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Saturday, June 12, 1999 Published at 12:18 GMT 13:18 UK


UK

UK leads Nato into Kosovo

British troops have been crossing the border since 0400 BST

British troops leading Nato's peacekeeping force into Kosovo are reported to have arrived on the outskirts of the capital Pristina.

Kosovo: Special Report
Wesley Clark, Nato Supreme Commander Europe said reconnaissance troops were "in the vicinity of Pristina airfield" while the armoured column was just 20 kms from the capital.

Paratroopers and Gurkhas rolled across from the neighbouring Former Yugoslav Republic of Macedonia, accompanied by French troops at first light on Saturday morning. For them it marked the culmination of three frustrating months of preparation and waiting.


[ image: A British soldier at the Kosovo border]
A British soldier at the Kosovo border
The first British armoured cars crossed the border into Kosovo shortly after 0800 BST.

Spartan and Scimitar reconnaissance vehicles moved alongside the column and will be responsible for scouring the ground ahead of the armour when they go into Kosovo.

Four hours earlier wave after wave of Puma and Chinook helicopters flew low over the UK troops' Forward Assembly Area at Blace towards the high ground of southern Kosovo.


Diplomatic Correspondent Peter Biles: British troops have met no resistance
At the same time US Apache attack helicopters flew parallel with the British fleet across the border.

The first phase of Nato's deployment in Kosovo is now said to be complete.

(Click here to see an animated map showing timetable of Serb withdrawal and Nato's planned movements)

UK Armed Forced Minister Doug Henderson told the daily Ministry of Defence briefing in London that Nato troops advancing on Pristina faced a "perilous task" with hazards like mines and booby traps likely to be encountered along the way.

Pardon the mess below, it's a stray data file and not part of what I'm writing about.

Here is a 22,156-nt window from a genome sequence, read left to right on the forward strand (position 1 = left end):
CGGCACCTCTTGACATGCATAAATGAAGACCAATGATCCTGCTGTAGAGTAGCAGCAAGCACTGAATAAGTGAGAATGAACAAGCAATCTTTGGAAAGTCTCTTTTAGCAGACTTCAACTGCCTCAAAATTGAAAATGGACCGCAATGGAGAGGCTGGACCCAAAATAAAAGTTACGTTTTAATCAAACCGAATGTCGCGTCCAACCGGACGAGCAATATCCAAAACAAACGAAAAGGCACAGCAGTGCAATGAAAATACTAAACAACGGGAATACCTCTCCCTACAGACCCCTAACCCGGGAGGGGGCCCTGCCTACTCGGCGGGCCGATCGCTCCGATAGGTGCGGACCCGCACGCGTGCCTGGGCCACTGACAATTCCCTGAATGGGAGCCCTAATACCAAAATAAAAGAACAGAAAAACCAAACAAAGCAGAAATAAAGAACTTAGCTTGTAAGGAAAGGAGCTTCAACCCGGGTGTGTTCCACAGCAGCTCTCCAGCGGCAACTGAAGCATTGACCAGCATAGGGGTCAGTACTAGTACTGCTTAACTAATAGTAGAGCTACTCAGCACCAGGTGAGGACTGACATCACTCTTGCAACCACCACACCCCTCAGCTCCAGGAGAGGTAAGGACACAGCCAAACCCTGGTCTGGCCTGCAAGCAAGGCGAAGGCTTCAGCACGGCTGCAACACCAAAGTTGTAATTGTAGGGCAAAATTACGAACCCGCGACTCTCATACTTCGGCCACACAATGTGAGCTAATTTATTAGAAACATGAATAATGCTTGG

But the alliance says so far so good. Speaking via a live link from Skopje, the British commander in Macedonia, Major General Richard Dannert, said British forces had encountered elements of the Serb army and interior ministry police, as well as the KLA, but had met with no opposition.


UK Defence Secretary George Robertson: Presence of Russians didn't undermine Nato's successful operation
Earlier, Russian troops unexpectedly arrived in the capital ahead of Nato troops in what the Russian Foreign Minister Igor Ivanov called an "unfortunate" move.

Mr Henderson said he accepted this explanation, adding that discussions are under way with the Russians to "resolve command and control issues" in Kosovo.

Hercules crash setback


Special Correspondent Ben Brown: "Troops are moving deeper into Kosovo"
The Nato operation appeared to be moving forward swiftly and UK Defence Secretary George Robertson praised the troops involved.

He said: "The signs of the professionalism and the training and the preparation are all coming together here.

"I am extremely pleased that we are now in there and that the troops of Nato will soon get to grips with creating a safe environment and we will then start to fulfil our promise to get those refugees home."


The BBC's Caroline Wyatt reports on the Hercules crash
Final preparations for the mission were overshadowed on Friday night when a British Hercules aircraft exploded in flames on a runway in Albania.


[ image: The Hercules plane burns on the runway]
The Hercules plane burns on the runway
The Ministry of Defence said a C130 Hercules transport plane caught fire during take-off from Kukes. One person suffered minor injuries.

All 12 crew members were evacuated from the aircraft, just before ammunition on board let off loud explosions.

An Independent Radio News reporter near the scene said he saw "a big flash, a huge explosion, immediately afterwards huge plumes of smoke billowed up into the skies".


[ image:  ]

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